| Additional Resources:
Figure 1: 49KB
How does one go about developing a theory of the origin of the Earth and the solar system to which it belongs? First, we can observe stars and planetary systems forming today. Figure 1 is one of the most dramatic pictures provided by the Hubble Space Telescope. The pillar-like structures located in the Eagle Nebula (M16) are a dramatic example of active star formation going on today.
Long known to be a region of active star formation, the Orion nebula (figure 2), under the penetrating eye of the Hubble Space Telescope (Mpg video - 650 KB) (Text), has provided a wealth of information about star formation and, potentially, the evolution of planetary systems.
Of particular interest, is the discovery of protoplanetary disks ("proplyds"). These protoplanetary disks are dark disks of dust and gas which have been found around new, hot stars in the Orion nebula (figures 3 and 4). It has long been theorized that planetary systems form out of such disks of dust and gas which has been left behind as a remnant of the star formation process. Thus the Orion nebula and the "proplyds" provide a means of testing and refining our current theories of solar system formation.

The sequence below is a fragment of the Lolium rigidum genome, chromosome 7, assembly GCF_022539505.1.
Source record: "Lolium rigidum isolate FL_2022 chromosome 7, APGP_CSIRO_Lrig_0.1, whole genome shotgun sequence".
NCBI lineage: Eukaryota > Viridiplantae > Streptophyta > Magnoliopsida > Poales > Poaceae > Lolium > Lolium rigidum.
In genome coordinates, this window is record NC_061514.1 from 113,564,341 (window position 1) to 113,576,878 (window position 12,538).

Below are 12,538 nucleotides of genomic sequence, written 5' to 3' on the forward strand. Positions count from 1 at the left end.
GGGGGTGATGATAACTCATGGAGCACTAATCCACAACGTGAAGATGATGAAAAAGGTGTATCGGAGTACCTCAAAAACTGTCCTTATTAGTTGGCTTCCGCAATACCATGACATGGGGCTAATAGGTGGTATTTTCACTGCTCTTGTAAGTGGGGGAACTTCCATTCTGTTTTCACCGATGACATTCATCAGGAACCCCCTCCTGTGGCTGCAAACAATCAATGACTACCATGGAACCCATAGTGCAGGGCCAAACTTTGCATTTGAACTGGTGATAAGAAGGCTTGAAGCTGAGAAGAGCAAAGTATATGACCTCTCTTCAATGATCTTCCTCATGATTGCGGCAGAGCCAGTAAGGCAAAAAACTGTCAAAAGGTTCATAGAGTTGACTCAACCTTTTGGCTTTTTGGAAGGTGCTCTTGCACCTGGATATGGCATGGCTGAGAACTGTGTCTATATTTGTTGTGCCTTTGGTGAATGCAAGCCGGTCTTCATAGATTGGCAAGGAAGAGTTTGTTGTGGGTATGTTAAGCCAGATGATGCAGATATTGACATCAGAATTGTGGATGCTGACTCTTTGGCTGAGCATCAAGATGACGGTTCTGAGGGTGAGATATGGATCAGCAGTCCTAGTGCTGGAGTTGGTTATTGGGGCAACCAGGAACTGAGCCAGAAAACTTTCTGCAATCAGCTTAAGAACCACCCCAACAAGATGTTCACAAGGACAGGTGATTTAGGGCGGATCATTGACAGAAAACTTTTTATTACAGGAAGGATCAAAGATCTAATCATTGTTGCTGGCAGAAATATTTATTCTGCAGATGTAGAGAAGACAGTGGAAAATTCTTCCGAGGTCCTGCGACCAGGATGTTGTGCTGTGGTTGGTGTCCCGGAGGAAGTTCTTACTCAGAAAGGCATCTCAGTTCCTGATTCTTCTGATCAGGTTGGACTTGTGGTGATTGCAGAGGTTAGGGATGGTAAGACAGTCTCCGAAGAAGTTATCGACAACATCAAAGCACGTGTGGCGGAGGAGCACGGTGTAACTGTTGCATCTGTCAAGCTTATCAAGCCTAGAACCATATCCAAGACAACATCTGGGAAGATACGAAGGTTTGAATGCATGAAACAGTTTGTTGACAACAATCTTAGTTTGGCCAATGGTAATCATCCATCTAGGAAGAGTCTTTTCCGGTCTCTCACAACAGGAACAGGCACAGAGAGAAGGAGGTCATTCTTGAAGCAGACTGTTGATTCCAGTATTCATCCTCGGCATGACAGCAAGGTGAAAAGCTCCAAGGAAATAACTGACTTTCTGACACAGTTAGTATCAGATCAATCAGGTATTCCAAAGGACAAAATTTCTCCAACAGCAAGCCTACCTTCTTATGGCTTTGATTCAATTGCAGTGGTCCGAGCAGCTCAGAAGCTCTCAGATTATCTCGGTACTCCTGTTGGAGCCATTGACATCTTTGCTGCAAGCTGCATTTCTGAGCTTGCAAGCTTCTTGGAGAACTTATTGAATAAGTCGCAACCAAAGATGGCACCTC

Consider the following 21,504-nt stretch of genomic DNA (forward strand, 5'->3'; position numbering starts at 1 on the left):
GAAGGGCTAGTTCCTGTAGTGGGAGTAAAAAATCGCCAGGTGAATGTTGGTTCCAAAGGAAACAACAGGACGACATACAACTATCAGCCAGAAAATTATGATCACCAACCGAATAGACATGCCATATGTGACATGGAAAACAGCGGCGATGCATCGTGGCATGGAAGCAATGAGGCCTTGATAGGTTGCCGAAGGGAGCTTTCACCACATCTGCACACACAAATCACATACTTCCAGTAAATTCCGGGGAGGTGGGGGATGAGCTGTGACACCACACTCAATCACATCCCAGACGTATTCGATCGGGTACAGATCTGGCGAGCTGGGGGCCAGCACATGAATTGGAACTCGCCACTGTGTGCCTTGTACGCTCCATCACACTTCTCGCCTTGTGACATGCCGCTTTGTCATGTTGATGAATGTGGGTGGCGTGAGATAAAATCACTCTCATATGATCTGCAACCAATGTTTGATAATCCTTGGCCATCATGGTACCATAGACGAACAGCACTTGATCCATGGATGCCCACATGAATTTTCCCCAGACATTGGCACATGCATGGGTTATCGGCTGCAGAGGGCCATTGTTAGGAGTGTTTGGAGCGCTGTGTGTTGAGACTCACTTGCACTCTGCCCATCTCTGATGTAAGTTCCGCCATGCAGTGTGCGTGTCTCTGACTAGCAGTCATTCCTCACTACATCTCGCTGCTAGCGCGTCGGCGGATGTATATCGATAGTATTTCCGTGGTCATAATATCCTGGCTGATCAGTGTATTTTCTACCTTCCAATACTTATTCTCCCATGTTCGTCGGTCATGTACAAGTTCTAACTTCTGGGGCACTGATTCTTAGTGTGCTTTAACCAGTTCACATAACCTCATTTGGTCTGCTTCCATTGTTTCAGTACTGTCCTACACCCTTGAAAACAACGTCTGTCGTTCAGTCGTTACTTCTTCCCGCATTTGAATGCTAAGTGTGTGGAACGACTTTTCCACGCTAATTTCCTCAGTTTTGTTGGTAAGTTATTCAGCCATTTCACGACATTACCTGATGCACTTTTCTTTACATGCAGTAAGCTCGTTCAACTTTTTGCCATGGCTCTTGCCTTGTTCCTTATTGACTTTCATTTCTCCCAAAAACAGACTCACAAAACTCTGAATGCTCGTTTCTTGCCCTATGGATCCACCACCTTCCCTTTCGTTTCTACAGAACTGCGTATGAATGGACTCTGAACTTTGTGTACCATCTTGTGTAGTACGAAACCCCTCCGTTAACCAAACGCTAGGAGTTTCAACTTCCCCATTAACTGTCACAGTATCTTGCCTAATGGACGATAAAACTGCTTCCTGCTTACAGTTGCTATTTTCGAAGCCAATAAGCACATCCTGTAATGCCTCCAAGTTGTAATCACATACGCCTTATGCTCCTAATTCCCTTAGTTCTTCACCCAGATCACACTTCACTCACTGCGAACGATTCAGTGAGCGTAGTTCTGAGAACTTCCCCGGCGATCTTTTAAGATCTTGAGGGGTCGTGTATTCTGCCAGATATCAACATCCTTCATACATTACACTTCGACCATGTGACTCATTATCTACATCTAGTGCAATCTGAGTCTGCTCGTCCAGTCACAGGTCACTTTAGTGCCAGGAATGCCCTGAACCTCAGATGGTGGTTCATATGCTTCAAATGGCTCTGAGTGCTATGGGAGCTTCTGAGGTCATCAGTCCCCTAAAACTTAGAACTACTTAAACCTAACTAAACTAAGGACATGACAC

A second approach taken by astronomers is to develop theories of solar system formation that is consistent with the properties of our solar system as we observe them today. So let us examine those properties.....
Homework Questions: (To submit your answers to the homework questions, first copy the questions from this page and paste them into the homework form. Insert your answers below the questions. Fill in the remaining form elements and submit. Your homework will be e-mailed to me. I will return your graded homework to you in the private e-mail of the comm center).
Refer to the figures on this page and the related text links associated with them to answer questions 4 through 6.
© 1995 - 99 P.
All Rights Reserved
Updated:October 12, 1999